I recently came across this report from the Nellie Mae Foundation when scouring for legitimate research on technology and implementation practices. Wow, I knew we were far from ready, but this article is downright frightening. This statement alone shows just how behind the eight ball we are and that reform is well overdue: A recent survey of more than 1,000 high school teachers, IT staff and students shows that only 8 percent of teachers fully integrate technology into the classroom. This article seemed to spell out just what is needed and the focus on student-centered learning is what drew me into it in the first place. We all need to do our part to help other teachers overcome their fears and encourage the administration to get moving with meaningful professional development in using and implementing technology successfully in classrooms. Read on and leave a comment, do you find this study viable?
Integrating technology with student-centered learning
While technology can serve as a powerful education tool, it cannot drive reform on its own. To be widely adopted, technology must be part of a comprehensive and systemic effort to change education. This report provides a look at the potential that technology offers and the steps needed to better understand when technology is most effective in student-centered learning—and for whom. With the intent to expand education beyond traditional boundaries, student-centered learning focuses on educational practices and principles that:
- Provide all students equitable access to the knowledge and skills necessary for college and career readiness in the 21st century
- Focus on mastery of skills and knowledge, and align with current research on how people learn
As the principles guiding student-centered learning become more defined, increased attention is being paid to the tools and resources best suited to its successful adoption. On the surface, technology would seem to offer a natural—and accessible—way to advance student-centered learning. After all, in today’s public schools, there’s an average student to computer ratio of 4:1 and a teacher and student population ready, willing and able to use technology. Yet despite its availability, technology is not widely integrated into the learning experience. A recent survey of more than 1,000 high school teachers, IT staff and students show that only 8 percent of teachers fully integrate technology into the classroom. Not surprising, 43 percent of students feel unprepared to use technology as they look ahead to higher education or their work life. To learn more about how technology could enhance student-centered learning, Education Development Center (EDC) examined current research literature as well as practice and policy-related reports. This research was enriched by collaboration with EDC colleagues who have expertise on this subject as well as interviews with educators at selected schools. This report concludes that while technology can provide a powerful teaching and learning tool, it cannot drive reform on its own. To be widely adopted, technology must be part of a comprehensive and systematic effort to change education. This report provides a candid look at the potential technology offers and the steps needed to better understand when technology is most effective in student-centered learning—and for whom.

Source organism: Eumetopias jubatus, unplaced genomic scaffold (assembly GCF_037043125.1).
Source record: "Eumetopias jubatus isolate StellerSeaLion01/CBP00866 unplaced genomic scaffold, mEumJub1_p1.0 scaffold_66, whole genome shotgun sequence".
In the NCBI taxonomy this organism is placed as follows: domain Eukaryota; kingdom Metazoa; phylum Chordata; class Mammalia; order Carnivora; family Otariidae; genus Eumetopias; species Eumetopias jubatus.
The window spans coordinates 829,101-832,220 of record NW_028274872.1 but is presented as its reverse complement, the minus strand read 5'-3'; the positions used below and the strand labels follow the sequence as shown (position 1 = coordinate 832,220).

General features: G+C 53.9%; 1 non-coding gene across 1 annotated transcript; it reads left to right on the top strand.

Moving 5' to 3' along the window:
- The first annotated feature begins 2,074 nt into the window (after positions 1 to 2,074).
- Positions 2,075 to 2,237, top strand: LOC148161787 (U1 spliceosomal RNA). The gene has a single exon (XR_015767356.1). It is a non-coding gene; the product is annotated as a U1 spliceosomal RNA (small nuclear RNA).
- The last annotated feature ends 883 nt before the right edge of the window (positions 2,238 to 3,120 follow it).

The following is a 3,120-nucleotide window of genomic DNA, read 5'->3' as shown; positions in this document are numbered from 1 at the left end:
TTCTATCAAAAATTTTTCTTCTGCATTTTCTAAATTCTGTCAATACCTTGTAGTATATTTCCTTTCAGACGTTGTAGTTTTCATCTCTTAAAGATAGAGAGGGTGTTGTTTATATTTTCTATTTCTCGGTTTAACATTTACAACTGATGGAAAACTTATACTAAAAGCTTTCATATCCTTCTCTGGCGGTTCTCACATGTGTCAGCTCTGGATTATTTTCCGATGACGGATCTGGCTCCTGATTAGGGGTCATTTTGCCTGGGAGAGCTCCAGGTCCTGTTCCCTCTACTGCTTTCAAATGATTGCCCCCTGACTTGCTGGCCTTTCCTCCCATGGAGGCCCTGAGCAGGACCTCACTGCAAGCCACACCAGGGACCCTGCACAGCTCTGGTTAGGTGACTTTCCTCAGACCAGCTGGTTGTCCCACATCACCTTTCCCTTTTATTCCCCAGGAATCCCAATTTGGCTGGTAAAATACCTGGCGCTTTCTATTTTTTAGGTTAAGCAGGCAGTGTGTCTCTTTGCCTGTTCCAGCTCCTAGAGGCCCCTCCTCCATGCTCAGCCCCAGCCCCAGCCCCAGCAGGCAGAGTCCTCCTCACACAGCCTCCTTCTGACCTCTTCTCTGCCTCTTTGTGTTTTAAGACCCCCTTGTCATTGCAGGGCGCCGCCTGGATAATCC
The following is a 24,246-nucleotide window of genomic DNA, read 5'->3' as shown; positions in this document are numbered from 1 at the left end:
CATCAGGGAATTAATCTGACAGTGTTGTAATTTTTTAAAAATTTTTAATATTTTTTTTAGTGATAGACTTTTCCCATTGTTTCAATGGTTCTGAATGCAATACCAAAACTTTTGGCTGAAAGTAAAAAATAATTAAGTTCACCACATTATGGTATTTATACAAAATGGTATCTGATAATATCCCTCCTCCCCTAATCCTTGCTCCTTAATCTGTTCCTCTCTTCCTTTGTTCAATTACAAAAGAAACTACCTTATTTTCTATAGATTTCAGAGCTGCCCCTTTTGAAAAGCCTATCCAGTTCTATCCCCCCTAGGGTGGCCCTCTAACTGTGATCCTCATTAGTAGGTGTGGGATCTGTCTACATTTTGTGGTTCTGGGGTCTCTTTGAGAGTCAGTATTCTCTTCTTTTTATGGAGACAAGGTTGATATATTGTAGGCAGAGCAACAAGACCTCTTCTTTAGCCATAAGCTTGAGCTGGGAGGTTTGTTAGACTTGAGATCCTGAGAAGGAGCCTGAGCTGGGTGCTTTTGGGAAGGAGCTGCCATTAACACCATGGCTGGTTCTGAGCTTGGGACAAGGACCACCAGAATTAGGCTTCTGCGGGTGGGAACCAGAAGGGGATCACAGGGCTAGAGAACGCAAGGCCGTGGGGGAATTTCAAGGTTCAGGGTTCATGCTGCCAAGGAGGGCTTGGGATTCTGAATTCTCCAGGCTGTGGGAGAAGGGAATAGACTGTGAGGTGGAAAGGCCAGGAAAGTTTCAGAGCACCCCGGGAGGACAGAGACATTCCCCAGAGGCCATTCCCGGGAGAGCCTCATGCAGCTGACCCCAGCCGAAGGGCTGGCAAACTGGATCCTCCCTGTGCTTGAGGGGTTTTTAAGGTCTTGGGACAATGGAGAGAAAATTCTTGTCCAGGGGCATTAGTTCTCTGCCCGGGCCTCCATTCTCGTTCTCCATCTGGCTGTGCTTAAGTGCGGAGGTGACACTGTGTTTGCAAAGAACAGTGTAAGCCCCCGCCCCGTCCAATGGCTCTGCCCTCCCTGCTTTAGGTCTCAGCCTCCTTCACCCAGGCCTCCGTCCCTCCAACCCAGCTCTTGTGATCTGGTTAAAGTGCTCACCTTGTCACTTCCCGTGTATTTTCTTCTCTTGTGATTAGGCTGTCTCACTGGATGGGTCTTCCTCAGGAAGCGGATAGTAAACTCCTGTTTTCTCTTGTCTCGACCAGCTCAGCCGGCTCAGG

The Potential Technology Offers
Because technology is both highly customizable and intrinsically motivating to students, it is particularly well suited to expand the learning experience. To date, research on the effectiveness of technology has focused primarily on higher education and professional development, yet it suggests that specific uses of technology can improve K-12 student outcomes as well.
Nellie Mae Education Foundation – Dedicated to reshaping public education in New England so that all learners get the knowledge and skills needed for success
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